Here's the same moment from behind. That's a nice hole.
Give some credit to SDSU, they stuffed this play when we ran it again in the 2nd half. But when you've got a guy who can do this:
You can't win just on positioning.
You can have perfect position, and Denard can stil make you look silly.
Lloyd Brady Approves! (drink)
Various Defensive Awesomeness
Mike Martin is awesome. I think all D-Linemen should have a background in Judo or Wrestling or both. On this play he doesn't get to the QB, but he causes a rushed throw with his bull rush.
First, he's quick off the line and gets underneath the pads of the guard and pops him back.
Then he drives him back so hard that the tackle has to come down and help out.
But he's got so much momentum that he's buckled the guards legs and knocks him over.
At that point there's nothing left to do except laugh at your defeated foe and scream bloody murder at the QB. RVB also does a nice job of beating his man on his speed rush.
Kenny Demens is often awesome. On this play Demens demonstrates the textbook definition of "fill the hole and blow up the blocker".
This is your typical power iso play with a FB and a pulling linemen leading the way. Demens recognizes run action and gets on his horse.
RVB does a great job on his slant to fill the hole. This bounces the play outside. Demens reads this too and accelerates to take on the blocker.
Hawthorne is a little slow to react and gets blocked too easily here. But because Demens hits his man so hard, the ballcarrier has to stop his feet and go backwards.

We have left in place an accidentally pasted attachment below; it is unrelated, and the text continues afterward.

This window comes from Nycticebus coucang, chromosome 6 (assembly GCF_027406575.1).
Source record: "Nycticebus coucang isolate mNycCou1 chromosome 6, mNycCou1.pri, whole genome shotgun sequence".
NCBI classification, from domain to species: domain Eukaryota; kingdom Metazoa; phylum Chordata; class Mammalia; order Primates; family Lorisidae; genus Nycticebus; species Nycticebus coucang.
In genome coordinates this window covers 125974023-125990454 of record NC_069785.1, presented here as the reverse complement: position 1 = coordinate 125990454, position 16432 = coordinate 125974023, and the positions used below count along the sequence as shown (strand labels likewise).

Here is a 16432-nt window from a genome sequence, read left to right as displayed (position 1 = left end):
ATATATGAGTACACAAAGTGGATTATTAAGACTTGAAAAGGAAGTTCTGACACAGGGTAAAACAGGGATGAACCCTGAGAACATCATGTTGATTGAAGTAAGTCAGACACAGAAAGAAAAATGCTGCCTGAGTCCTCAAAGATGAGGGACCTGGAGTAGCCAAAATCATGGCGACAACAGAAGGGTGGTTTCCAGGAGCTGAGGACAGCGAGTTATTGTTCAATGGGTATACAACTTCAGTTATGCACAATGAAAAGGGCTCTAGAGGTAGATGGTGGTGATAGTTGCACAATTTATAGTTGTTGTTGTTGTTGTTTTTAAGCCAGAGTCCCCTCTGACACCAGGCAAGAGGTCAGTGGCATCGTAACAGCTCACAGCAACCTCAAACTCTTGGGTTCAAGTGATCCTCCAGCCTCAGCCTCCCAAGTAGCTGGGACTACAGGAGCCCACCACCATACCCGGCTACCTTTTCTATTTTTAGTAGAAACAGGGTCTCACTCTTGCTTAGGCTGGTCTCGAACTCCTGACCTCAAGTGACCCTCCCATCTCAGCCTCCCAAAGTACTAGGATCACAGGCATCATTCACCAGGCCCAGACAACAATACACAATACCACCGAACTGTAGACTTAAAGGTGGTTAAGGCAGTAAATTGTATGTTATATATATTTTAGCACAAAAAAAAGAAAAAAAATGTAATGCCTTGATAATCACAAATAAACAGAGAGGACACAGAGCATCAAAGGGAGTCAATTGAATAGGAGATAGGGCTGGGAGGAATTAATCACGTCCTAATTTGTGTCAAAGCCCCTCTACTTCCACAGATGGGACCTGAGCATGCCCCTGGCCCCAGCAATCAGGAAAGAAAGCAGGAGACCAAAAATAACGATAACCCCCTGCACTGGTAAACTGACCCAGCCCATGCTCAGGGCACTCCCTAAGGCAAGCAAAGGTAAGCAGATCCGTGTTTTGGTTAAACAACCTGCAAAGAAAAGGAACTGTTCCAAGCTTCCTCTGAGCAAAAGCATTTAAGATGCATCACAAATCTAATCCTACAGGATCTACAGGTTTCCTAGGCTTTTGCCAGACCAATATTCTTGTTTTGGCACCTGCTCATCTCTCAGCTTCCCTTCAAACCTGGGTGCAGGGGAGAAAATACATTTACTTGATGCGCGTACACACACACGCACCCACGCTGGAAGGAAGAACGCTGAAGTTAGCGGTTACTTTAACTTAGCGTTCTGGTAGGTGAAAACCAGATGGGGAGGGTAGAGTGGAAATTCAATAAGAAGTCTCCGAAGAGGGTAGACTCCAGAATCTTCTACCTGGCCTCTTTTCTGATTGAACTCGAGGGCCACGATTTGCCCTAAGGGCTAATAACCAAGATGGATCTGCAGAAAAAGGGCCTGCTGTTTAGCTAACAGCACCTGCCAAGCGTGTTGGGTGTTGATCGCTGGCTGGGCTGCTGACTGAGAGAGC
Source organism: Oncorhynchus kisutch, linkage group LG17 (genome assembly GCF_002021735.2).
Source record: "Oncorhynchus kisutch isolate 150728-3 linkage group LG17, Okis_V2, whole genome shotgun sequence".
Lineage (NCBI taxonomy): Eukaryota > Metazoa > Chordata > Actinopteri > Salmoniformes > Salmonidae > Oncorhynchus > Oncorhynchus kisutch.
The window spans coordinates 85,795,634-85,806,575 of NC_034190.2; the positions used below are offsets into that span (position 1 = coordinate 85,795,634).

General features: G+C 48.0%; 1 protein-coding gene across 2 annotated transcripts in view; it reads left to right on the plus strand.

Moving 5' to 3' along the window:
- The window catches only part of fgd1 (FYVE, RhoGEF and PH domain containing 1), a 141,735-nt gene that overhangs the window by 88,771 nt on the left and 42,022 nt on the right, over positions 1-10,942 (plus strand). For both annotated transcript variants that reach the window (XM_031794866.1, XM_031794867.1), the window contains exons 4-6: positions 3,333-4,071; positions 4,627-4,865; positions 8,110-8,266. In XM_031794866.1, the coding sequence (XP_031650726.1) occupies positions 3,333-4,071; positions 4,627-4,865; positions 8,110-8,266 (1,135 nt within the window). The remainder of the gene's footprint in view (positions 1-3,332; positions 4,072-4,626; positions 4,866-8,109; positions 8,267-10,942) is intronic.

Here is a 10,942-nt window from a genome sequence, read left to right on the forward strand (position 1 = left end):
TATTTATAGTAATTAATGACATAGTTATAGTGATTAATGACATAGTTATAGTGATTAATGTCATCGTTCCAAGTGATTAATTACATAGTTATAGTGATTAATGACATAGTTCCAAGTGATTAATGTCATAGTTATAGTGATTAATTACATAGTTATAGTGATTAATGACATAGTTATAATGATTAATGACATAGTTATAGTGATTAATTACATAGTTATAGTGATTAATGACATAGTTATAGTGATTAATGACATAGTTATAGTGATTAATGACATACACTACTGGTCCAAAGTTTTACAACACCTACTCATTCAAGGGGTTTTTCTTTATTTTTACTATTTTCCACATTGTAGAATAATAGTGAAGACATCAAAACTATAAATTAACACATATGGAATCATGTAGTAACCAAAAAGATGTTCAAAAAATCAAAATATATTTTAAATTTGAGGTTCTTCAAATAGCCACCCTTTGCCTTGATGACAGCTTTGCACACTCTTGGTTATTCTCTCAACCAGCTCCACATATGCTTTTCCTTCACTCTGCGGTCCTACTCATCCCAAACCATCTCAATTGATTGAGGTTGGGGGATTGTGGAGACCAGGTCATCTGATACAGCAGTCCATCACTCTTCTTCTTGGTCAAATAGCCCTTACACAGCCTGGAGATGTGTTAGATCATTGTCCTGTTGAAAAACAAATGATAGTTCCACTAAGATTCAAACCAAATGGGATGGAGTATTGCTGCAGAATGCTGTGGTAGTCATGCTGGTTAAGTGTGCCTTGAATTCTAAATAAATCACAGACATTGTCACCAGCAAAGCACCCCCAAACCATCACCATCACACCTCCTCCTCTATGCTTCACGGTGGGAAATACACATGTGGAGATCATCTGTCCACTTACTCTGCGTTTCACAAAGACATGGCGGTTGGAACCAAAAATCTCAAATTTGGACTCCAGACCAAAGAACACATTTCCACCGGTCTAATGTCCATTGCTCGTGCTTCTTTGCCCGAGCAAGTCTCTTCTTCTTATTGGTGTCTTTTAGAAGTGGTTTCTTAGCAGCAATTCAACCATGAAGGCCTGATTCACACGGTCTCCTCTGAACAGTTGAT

Meanwhile, Jake Ryan has beaten his blocker with a quick step (Dude has a quickstep, this is my meme for Jake Ryan from now on.) and cleans up the play with a TFL. Hawthorne is getting held, but he has to do a better job of reacting and shedding his blocker. This is probably why he got benched for a bit.
Craig Roh is still fighting for more playing time in the DE rotation, but on this play he shows how to shed a blocker using leverage.
Roh is kind of tall and lanky, that can be a good thing or bad thing depending on how you use it. Here he pushes his blocker sideways and gets him off balance.
Then he just tosses him aside and has eyes on the ball carrier. Results in a TFL and great play.
From the other angle you can see how Roh uses the blocker's arm as a lever and just dismisses him. Hawthorne could learn a thing or two from this.
But it's not all sunshine and rainbows.
In last week's tardy diary, I discovered a new pet peeve. That pet peeve now has a name. It's called FUCKING AROUND WITH ALIGNMENT IN SHORT YARDAGE SITUATIONS. (FAWAISYS)